Poem: Hunger’s mother

November's Hennessy New Irish Writing winning poems


There is this other test
you don’t dare pass or fail:
the older boys guiding you down
to the abattoir on the bank
of the Camac, slicked every other day
the stink-bomb pink, snot- green or yellow
of Clondalkin Paper Mill’s mush.

They stand sentinel
on either side of you
as Albert the Slaughter,
gracious still in hung-over sweats,
leads the heifer out.
Nose to the rusted bars
of the gate, you have to watch
as he pats the tufted head
and gives the blessing in one ear
that will have to go unheard below
the bellows of its companions out back.

After the shot, it seems as if the animal
will never fall; hind legs inching apart,
neck- flesh puckering in a dowager faint,
eyes thrown to the heaven of a slower time.

When the crew sets to work, rendering up
with their blades and their hooks
what is soon left limp enough,
your early mentors only have eyes for you
as the blood washes across the floor
toward your riveted sneakers.

No joy for them in your poker face,
a spotless mirror of theirs. Or later,
as you slouch home at dusk,
listening to your own experimental curses
cut a swath through that thrown-up suburban
settlement, empty stomach grumbling.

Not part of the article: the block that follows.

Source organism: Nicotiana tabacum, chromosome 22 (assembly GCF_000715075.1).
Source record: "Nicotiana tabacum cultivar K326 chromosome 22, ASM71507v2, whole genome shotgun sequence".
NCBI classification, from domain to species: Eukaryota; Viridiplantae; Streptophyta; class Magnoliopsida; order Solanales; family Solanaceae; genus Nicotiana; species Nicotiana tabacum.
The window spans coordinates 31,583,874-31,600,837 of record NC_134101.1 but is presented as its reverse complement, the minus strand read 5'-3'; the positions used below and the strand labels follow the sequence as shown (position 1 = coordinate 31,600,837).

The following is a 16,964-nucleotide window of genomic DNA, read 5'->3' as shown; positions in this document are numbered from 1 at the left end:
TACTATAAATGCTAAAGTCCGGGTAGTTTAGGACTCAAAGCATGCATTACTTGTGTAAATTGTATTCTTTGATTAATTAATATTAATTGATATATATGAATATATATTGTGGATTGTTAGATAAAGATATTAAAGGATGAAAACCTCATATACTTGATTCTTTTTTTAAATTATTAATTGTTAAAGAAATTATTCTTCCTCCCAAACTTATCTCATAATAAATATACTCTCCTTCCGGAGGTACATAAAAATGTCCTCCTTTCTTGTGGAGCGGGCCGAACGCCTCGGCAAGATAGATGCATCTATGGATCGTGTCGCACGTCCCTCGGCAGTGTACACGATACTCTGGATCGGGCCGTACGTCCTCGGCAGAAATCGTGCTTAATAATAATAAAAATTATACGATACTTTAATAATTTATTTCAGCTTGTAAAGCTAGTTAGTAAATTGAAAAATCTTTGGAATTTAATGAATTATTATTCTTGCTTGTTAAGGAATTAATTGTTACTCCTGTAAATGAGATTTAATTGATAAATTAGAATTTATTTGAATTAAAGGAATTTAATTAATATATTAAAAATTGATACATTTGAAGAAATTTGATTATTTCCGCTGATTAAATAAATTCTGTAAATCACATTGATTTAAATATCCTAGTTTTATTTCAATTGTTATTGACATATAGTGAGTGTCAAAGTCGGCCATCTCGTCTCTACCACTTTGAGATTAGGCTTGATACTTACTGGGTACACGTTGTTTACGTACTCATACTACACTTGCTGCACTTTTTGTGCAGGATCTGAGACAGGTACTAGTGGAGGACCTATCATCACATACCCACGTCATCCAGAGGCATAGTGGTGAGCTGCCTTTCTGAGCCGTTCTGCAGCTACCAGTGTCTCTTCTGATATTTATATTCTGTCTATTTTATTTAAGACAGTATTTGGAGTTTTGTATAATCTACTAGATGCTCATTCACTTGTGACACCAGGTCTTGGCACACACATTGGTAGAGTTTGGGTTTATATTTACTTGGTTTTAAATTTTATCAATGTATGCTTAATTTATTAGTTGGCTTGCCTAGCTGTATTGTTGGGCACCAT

On Saturdays we lit out for the woods
around Corkagh Park, got busy turning
our local, abandoned Big House
into a proper House of Usher.
A pint-sized wrecking crew with an arsenal
of funny walks and speech impediments, ex-Blue Babys
with an excess of hand-me-down shapes to be thrown
we regularly saw ghosts in museum attire
taking the measure of all that private lebensraum
they had acquired in the blink of a mannequin’s eye
while we gave their house a meticulous dressing down
to the very last glasshouse pane; flung tiles to shatter,
pleasingly, on cobbled yards, stashed wood for future bonfires
while someone kept sketch for a fuming farmer
shaking a red fist from a bi-plane engined tractor . . .

And when deconstruction proved so much harder
than work we lay flat in the Bamboo Forest
to listen for the noise of our own breaking voices
giving us away to a solitary seeker.
We thought we could squat there indefinitely;
no bells or watches beneath the swinging tree,
a sky full of big ideas held off on plucking us away.
Until that day the Real-Time world rose
from the long meadow grass with a stink,
a rough-sleeping inmate absconded from Saint Someone’s
enquiring if one of us would be good enough to:
“thrash my arse with one of them yella’ canes.”

It was time to go then, time to split;
no one said so but everyone silently did
explode in a multitude of self-serving directions,
each wide enough to know a bogie when they saw one.
And all ending up, in one piece, grateful for a change
for our impregnable homes where Jimmy Saville
would always fix it and Gary Glitter sang:
“Do Ya Wanna Be In My Gang?”

Alan Weadick has published poetry in journals, most recently in Skylight 47, Burning Bush 2 and Cyphers. He has read at Poetry Ireland’s “Introductions” series and has had poems shortlisted for this years Strokestown Poetry Prize, Listowel Writer’s Week and Red Line Book Festival poetry competitions. He has twice been shortlisted in the RTÉ Francis MacManus Short Story Competition. He lives in Dublin with his wife and two children.